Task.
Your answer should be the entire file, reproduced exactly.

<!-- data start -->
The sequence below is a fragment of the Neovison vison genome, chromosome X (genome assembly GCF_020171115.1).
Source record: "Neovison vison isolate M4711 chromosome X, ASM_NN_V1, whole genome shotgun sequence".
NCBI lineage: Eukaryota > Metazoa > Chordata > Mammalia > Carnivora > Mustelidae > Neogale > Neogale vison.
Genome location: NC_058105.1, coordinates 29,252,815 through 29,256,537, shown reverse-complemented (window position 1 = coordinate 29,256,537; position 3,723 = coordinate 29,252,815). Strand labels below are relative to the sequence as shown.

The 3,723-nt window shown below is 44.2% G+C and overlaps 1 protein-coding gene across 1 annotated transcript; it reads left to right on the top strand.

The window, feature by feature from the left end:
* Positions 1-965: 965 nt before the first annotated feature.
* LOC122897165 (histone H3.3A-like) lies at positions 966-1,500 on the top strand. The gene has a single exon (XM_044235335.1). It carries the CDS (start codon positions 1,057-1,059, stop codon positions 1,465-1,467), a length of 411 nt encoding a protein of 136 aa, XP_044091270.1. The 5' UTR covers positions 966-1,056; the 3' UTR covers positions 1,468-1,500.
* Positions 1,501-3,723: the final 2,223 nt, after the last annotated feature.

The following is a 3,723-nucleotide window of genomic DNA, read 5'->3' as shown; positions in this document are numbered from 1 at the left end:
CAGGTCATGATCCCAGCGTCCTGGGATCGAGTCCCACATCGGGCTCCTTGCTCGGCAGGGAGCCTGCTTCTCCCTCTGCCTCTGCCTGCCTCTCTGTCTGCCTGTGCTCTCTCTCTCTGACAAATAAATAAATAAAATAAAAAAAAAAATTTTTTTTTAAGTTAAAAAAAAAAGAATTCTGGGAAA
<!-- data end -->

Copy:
The sequence below is a fragment of the Neovison vison genome, chromosome X (genome assembly GCF_020171115.1).
Source record: "Neovison vison isolate M4711 chromosome X, ASM_NN_V1, whole genome shotgun sequence".
NCBI lineage: Eukaryota > Metazoa > Chordata > Mammalia > Carnivora > Mustelidae > Neogale > Neogale vison.
Genome location: NC_058105.1, coordinates 29,252,815 through 29,256,537, shown reverse-complemented (window position 1 = coordinate 29,256,537; position 3,723 = coordinate 29,252,815). Strand labels below are relative to the sequence as shown.

The 3,723-nt window shown below is 44.2% G+C and overlaps 1 protein-coding gene across 1 annotated transcript; it reads left to right on the top strand.

The window, feature by feature from the left end:
* Positions 1-965: 965 nt before the first annotated feature.
* LOC122897165 (histone H3.3A-like) lies at positions 966-1,500 on the top strand. The gene has a single exon (XM_044235335.1). It carries the CDS (start codon positions 1,057-1,059, stop codon positions 1,465-1,467), a length of 411 nt encoding a protein of 136 aa, XP_044091270.1. The 5' UTR covers positions 966-1,056; the 3' UTR covers positions 1,468-1,500.
* Positions 1,501-3,723: the final 2,223 nt, after the last annotated feature.

The following is a 3,723-nucleotide window of genomic DNA, read 5'->3' as shown; positions in this document are numbered from 1 at the left end:
CAGGTCATGATCCCAGCGTCCTGGGATCGAGTCCCACATCGGGCTCCTTGCTCGGCAGGGAGCCTGCTTCTCCCTCTGCCTCTGCCTGCCTCTCTGTCTGCCTGTGCTCTCTCTCTCTGACAAATAAATAAATAAAATAAAAAAAAAAATTTTTTTTTAAGTTAAAAAAAAAAGAATTCTGGGAAA